In healthy subjects, nutritional status and body composition are maintained by complex interactions between muscle, bone, and adipose tissue. This perfect balance permits the normal growth of body and the regulation of energy metabolism; moreover, it is crucial for the environmental adaptation of organism. Each factor of this balance is able to “communicate” with the others through a complex cell-signaling network, influencing the activation and the development of each other (Figure 2). Many pathological conditions can alter this balance, causing deregulation of energy metabolism and body composition, with hyperexpression and reduction of particular tissues. Inflammatory chronic diseases, infections, liver cirrhosis, and heart and kidney failure are the most diffuse diseases that are able to influence the nutritional status and the body composition through the deregulation of metabolism of muscle, bone, and adipose tissues.
In particular, inflammatory bowel diseases and other conditions characterized by chronic inflammation can alter the homeostasis of muscles, bones, and fat and are involved in the pathogenesis of malnutrition and dysregulated body composition (Figure 2). Therefore, it is crucial to analyze the role of inflammation for each factor involved in maintaining energy balance [35–37].
Skeletal muscle is the most diffuse tissue in human body and it is involved in many physiological functions like the uptake and the metabolism of glucose. Muscles are regulated by physiological stimuli and pathological conditions that influence size and mass through the control of protein turnover. In chronic inflammation, a shift of protein turnover poised toward protein degradation with subsequent reduction of myofibrillar proteins can be observed, resulting in loss of muscle mass and impaired muscular contraction. In inflammatory chronic diseases, muscle protein degradation seems to depend on a coordinated network of signaling pathways regulated by hormones and cytokines, which reduce synthesis and increase protein degradation. Current evidences indicate that several cellular pathways, involved in cellular growth, are deregulated during chronic inflammatory disorders, in particular the ubiquitin proteasome and the autophagy pathways. The most important pathway involved in muscle growth is the insulin/GH/IGF1 system. Normally, circulating GH binds to transmembrane GH receptors, activating the synthesis of IGF1 in liver and other tissues as bone and muscles. In bones, IGF1 stimulates the proliferation of chondrocytes and osteoblasts in the epiphysis of long bones, resulting in linear growth, while in muscular cells IGF1 enhances protein synthesis via P13K/AKT phosphorylation with activation of mTOR system and reduction of activation of ubiquitin ligands . In IBD, as in chronic inflammatory conditions, a significant reduction in plasma and muscle IGF1 can be seen in response to the elevated concentrations of TNF-alpha and IL-6, cytokines that cause GH resistance in liver and muscles, inducing downregulation of mTOR pathway with activation of ubiquitin ligands and expression of enzymes involved in protein degradation, in particular atrogin-1, MuRF1, and MUSA1 [39–41]. On the contrary, during chronic inflammation, a significant activation of myostatin, a member of TGF-beta family, can be observed. Myostatin is able to induce degradation of sarcomeric proteins through the synthesis of atrogin-1 and MuRF1 via the upregulation of the transcription factors Smad2/3 and the suppression of Akt signaling [42, 43]. Moreover, in chronic inflammatory conditions, acute phase proteins and cytokines as TNF-alpha, IFN-gamma, and IL-6 exert a direct role in muscle wasting, in particular by activating the transcription factor NF-kB and the ubiquitin proteasome system and interfering with the myogenic program. For example, TNF-alpha can impair proliferation and differentiation of muscular steam cells, acting on NF-kB experimental model .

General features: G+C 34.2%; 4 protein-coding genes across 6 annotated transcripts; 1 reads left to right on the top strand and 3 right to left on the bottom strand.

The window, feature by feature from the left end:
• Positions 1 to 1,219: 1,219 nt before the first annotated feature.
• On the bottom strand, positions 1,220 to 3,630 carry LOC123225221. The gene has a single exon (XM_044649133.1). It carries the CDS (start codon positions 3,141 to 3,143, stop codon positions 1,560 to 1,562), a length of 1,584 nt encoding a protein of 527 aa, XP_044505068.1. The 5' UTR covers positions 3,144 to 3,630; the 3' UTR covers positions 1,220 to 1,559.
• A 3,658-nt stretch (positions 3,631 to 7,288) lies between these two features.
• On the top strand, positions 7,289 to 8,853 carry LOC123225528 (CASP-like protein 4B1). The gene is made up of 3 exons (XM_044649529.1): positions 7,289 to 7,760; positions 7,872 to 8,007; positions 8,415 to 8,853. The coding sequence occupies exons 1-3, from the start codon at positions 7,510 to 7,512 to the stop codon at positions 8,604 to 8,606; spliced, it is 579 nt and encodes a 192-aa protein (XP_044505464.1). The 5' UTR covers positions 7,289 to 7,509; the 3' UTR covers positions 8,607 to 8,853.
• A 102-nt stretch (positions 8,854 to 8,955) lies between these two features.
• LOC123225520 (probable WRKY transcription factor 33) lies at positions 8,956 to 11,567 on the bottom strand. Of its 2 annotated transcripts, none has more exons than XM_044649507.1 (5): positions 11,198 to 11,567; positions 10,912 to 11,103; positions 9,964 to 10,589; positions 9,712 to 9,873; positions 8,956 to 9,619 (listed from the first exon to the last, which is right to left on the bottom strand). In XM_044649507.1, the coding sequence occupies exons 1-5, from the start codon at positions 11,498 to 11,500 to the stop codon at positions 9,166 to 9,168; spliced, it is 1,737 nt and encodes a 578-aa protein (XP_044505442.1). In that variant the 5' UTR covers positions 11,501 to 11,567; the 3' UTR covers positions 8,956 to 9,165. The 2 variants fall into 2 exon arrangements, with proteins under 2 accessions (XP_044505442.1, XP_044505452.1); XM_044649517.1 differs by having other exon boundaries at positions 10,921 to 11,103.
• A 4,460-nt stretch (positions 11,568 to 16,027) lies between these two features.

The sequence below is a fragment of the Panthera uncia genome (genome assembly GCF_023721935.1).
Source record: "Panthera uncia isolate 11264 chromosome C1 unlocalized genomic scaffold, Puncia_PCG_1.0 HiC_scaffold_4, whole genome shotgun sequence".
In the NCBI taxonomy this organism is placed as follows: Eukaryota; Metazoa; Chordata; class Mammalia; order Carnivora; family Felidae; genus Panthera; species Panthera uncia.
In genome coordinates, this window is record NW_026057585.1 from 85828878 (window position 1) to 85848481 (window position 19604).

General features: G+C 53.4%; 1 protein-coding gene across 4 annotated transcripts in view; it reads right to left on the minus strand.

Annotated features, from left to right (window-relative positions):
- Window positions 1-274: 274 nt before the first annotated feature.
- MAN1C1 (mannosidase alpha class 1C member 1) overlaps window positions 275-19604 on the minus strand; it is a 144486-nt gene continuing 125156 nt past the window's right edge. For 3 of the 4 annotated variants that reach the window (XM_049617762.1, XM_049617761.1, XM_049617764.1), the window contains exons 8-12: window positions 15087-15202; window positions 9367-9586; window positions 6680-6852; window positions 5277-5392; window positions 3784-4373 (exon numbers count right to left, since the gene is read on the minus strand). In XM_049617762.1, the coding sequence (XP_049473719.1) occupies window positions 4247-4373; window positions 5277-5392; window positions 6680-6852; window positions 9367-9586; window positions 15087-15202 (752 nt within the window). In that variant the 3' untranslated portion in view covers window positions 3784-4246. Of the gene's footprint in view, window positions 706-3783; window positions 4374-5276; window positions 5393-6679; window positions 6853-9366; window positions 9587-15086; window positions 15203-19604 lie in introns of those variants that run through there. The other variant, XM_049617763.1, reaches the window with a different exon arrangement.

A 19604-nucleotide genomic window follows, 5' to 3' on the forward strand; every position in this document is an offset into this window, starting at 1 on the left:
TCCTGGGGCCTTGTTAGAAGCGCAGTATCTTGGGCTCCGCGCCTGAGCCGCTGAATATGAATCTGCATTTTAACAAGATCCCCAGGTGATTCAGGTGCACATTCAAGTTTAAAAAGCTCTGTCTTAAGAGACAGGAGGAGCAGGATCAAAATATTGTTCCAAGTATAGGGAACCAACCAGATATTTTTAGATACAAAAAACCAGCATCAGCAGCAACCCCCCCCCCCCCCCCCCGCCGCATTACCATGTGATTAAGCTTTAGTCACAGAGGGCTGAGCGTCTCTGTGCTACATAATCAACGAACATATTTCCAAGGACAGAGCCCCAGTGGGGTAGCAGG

Viewed only as passive energy reservoir in past, it is now clear that adipose tissue is an important and active endocrine organ, involved in the modulation of energy metabolism and in the bone growth . Adipose tissue has also a significant immunological role, in particular modulating the immune response via recruitment and activation of immune cells and differentiation of lymphocyte . Dysregulation of adipose tissue is frequent in chronic conditions like diabetes, hypertension, and heart diseases, conditions which are all generally characterized by hyperexpression of fat tissue and low grade of inflammation.
In IBD, more in Crohn’s disease, a significant increase in visceral adiposity can be observed, in particular in mesenteric fat. Moreover, the presence of an enlarged mesenteric adipose tissue that envelopes more than a half of the intestinal circumference in corresponding inflammatory lesions is reported. This type of adipose tissue, known as “creeping” fat, does not depend on BMI and it is an important indicator of disease activity, correlating with transmural inflammation and its complications (strictures and fistulas) [47, 48]. Mesenteric fat seems to be involved in the pathogenesis of Crohn’s disease: adipocytes in mesenteric fat can produce inflammatory cytokines such as TNF-alpha, IFN-gamma, IL-6, and IL-1 and other adipokines as leptin and resistin. These molecules demonstrate a strong proinflammatory effect, activating immune response and deregulating intestinal homeostasis . Moreover, it is now clear that adipocyte mass correlates with the degree of expression of these cytokines and disease activity .